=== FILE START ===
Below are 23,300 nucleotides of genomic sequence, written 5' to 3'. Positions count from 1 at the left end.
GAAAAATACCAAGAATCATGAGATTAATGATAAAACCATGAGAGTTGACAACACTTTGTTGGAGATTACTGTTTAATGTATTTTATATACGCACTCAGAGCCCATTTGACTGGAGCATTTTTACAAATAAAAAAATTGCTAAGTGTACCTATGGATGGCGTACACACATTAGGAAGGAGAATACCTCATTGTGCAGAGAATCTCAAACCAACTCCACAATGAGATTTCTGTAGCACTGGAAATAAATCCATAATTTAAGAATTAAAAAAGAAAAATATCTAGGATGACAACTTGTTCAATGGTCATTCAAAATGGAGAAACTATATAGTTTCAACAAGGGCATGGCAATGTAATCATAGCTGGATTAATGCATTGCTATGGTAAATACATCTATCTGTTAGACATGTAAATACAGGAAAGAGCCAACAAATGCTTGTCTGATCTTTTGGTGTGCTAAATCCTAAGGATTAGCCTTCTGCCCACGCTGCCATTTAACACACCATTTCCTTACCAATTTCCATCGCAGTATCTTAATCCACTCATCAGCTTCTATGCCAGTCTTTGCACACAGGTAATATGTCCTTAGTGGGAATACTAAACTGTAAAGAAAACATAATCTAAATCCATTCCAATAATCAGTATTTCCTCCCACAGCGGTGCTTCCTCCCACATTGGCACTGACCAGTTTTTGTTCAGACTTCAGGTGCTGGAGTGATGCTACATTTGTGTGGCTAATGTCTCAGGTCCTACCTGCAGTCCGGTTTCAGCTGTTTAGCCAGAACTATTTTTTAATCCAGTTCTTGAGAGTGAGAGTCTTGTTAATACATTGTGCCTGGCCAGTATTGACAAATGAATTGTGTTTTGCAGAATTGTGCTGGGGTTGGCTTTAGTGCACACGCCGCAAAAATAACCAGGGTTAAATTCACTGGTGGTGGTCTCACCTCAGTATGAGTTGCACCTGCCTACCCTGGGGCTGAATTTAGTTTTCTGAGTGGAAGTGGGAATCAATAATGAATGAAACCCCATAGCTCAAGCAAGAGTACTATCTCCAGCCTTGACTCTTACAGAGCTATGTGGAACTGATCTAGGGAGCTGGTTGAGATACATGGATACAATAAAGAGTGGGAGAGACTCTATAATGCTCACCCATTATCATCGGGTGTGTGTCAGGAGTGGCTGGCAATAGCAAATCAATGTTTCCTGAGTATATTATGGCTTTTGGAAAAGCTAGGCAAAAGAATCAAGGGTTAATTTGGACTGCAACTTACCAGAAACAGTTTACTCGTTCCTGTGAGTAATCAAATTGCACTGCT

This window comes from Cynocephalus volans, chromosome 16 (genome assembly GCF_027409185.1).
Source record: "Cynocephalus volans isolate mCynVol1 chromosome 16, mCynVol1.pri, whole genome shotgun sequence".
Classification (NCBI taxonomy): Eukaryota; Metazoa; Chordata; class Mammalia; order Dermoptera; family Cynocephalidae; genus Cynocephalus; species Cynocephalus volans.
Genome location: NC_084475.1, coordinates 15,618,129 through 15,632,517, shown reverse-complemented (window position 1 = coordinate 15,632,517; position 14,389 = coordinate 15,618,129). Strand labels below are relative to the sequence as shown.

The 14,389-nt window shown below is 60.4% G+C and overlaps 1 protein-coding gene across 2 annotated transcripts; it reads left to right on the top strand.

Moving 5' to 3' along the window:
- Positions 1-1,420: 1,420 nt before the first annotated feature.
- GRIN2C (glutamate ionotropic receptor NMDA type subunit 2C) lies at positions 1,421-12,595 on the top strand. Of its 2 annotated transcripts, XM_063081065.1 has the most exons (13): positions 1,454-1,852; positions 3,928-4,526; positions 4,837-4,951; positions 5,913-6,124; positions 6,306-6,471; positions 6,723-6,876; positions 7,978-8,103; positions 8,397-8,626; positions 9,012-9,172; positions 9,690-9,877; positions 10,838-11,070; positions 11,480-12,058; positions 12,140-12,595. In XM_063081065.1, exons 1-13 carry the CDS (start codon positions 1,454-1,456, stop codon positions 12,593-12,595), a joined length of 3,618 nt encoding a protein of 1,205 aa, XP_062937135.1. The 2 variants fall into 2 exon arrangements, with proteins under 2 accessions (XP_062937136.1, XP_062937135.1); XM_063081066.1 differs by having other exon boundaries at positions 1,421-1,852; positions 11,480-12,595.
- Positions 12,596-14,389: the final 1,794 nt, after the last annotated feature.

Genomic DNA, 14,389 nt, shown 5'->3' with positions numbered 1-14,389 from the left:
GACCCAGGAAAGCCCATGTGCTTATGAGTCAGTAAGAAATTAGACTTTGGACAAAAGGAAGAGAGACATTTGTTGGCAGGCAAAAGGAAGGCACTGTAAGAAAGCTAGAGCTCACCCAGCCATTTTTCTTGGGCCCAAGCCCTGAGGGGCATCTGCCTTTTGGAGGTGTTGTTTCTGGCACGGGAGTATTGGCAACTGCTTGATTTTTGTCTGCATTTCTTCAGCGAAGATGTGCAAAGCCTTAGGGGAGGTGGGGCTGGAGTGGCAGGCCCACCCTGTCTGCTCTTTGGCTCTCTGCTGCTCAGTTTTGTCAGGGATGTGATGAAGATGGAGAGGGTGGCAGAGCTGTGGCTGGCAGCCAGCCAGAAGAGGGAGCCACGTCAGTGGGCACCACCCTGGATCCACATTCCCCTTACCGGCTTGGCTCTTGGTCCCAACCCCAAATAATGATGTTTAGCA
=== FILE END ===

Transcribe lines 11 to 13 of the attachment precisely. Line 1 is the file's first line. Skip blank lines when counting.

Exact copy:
- Positions 12,596-14,389: the final 1,794 nt, after the last annotated feature.

Genomic DNA, 14,389 nt, shown 5'->3' with positions numbered 1-14,389 from the left:
GACCCAGGAAAGCCCATGTGCTTATGAGTCAGTAAGAAATTAGACTTTGGACAAAAGGAAGAGAGACATTTGTTGGCAGGCAAAAGGAAGGCACTGTAAGAAAGCTAGAGCTCACCCAGCCATTTTTCTTGGGCCCAAGCCCTGAGGGGCATCTGCCTTTTGGAGGTGTTGTTTCTGGCACGGGAGTATTGGCAACTGCTTGATTTTTGTCTGCATTTCTTCAGCGAAGATGTGCAAAGCCTTAGGGGAGGTGGGGCTGGAGTGGCAGGCCCACCCTGTCTGCTCTTTGGCTCTCTGCTGCTCAGTTTTGTCAGGGATGTGATGAAGATGGAGAGGGTGGCAGAGCTGTGGCTGGCAGCCAGCCAGAAGAGGGAGCCACGTCAGTGGGCACCACCCTGGATCCACATTCCCCTTACCGGCTTGGCTCTTGGTCCCAACCCCAAATAATGATGTTTAGCA